Greece, Without the Tourists

Despite hopes, tourism hasn't pulled Greece out of its recession.

Image
Reuters

Greece's sandy resorts, azure waters and ancient temples are hot spots.

But visits from abroad are not enough to save the country from its ever-deepening recession. According to Reuters, tourist receipts for the first quarter tumbled by 15.1 percent to 396.3 million euros from 466.7 million euros. Below, what a slump looks like:

Konstas by his shop inside the medieval castle of Monemvasia.

Photo by Yannis Behrakis/Reuters

A Greek flag flutters as the sun sets on the beach front of Olympia Riviera resort in the town of Kyllini southwest of Athens. Photo by Yannis Behrakis/Reuters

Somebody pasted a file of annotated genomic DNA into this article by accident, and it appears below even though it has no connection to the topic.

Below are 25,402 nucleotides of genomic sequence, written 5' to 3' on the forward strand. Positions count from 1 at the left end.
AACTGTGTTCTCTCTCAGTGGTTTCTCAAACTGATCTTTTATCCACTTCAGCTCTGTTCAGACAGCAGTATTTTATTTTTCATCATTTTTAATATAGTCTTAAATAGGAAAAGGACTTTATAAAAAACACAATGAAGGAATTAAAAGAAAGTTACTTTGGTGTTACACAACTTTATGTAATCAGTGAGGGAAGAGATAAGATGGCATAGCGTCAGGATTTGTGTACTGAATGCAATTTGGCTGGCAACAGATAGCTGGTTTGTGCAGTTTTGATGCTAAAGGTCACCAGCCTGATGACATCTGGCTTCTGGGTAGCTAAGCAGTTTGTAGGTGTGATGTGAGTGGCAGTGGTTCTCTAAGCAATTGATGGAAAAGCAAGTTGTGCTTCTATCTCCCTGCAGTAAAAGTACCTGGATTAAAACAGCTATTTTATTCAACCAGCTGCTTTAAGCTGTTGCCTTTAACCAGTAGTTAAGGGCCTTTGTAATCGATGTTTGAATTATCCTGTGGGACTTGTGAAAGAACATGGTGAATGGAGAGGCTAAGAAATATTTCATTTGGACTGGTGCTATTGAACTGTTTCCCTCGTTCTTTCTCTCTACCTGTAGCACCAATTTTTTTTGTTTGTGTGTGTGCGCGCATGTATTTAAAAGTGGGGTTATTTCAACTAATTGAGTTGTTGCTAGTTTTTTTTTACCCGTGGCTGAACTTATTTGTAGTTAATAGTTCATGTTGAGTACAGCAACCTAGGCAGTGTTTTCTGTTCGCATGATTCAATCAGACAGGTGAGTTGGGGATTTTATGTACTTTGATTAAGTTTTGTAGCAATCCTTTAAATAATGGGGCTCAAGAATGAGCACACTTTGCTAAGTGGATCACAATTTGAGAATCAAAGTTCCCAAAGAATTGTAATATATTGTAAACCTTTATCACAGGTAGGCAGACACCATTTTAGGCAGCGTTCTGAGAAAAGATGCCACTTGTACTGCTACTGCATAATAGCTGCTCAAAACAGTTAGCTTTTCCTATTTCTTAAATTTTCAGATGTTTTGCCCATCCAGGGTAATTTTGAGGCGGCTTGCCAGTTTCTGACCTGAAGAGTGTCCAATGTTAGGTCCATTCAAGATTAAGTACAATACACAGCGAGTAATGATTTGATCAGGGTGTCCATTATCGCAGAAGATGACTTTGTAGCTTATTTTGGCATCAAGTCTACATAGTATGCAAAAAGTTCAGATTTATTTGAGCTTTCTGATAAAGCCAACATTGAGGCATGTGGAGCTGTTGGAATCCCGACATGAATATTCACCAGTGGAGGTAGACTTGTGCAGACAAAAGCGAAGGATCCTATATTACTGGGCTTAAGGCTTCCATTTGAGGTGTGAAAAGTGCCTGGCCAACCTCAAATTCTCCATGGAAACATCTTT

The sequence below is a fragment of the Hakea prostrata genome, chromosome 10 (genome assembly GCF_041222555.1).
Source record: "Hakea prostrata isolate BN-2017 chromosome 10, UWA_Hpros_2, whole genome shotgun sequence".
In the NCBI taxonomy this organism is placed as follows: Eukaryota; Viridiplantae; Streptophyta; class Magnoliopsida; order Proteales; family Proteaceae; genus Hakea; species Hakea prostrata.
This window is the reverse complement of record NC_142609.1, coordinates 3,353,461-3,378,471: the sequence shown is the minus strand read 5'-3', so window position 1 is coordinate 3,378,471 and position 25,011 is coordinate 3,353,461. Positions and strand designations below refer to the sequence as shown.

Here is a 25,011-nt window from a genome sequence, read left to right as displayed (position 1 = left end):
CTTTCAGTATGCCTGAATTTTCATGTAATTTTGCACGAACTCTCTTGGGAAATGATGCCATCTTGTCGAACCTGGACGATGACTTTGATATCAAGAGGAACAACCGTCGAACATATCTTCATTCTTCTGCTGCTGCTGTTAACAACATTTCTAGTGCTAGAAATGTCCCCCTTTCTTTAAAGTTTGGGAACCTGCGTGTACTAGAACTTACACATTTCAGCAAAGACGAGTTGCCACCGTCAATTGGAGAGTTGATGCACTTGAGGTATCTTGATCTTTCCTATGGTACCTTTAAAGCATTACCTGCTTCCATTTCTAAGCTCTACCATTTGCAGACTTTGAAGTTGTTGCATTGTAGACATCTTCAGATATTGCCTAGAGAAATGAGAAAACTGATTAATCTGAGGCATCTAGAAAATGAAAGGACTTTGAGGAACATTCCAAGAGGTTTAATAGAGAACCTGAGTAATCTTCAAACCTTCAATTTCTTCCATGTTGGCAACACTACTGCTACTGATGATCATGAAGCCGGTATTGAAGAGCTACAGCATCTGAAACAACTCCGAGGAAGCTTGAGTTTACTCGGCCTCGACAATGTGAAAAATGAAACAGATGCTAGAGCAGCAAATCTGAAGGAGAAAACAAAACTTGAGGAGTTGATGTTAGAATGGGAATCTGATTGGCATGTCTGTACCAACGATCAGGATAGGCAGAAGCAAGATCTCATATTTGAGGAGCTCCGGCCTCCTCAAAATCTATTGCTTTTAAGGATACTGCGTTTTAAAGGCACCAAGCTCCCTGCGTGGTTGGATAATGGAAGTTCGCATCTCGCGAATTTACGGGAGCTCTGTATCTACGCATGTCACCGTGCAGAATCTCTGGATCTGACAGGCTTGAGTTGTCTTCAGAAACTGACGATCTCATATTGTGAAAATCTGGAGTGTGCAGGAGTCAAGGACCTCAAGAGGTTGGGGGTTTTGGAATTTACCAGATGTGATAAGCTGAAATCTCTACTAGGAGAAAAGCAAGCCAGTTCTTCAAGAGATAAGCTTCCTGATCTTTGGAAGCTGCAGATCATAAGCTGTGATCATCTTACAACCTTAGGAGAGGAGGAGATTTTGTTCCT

Ruins are seen atop the medieval fortress of Monemvasia. Photo by Yannis Behrakis/Reuters



Postcard is our daily look at compelling photos from cities around the world. Have an idea for a future Postcard? Email aerickson@theatlantic.com.

About the Author

  • Amanda Erickson is a former senior associate editor at CityLab.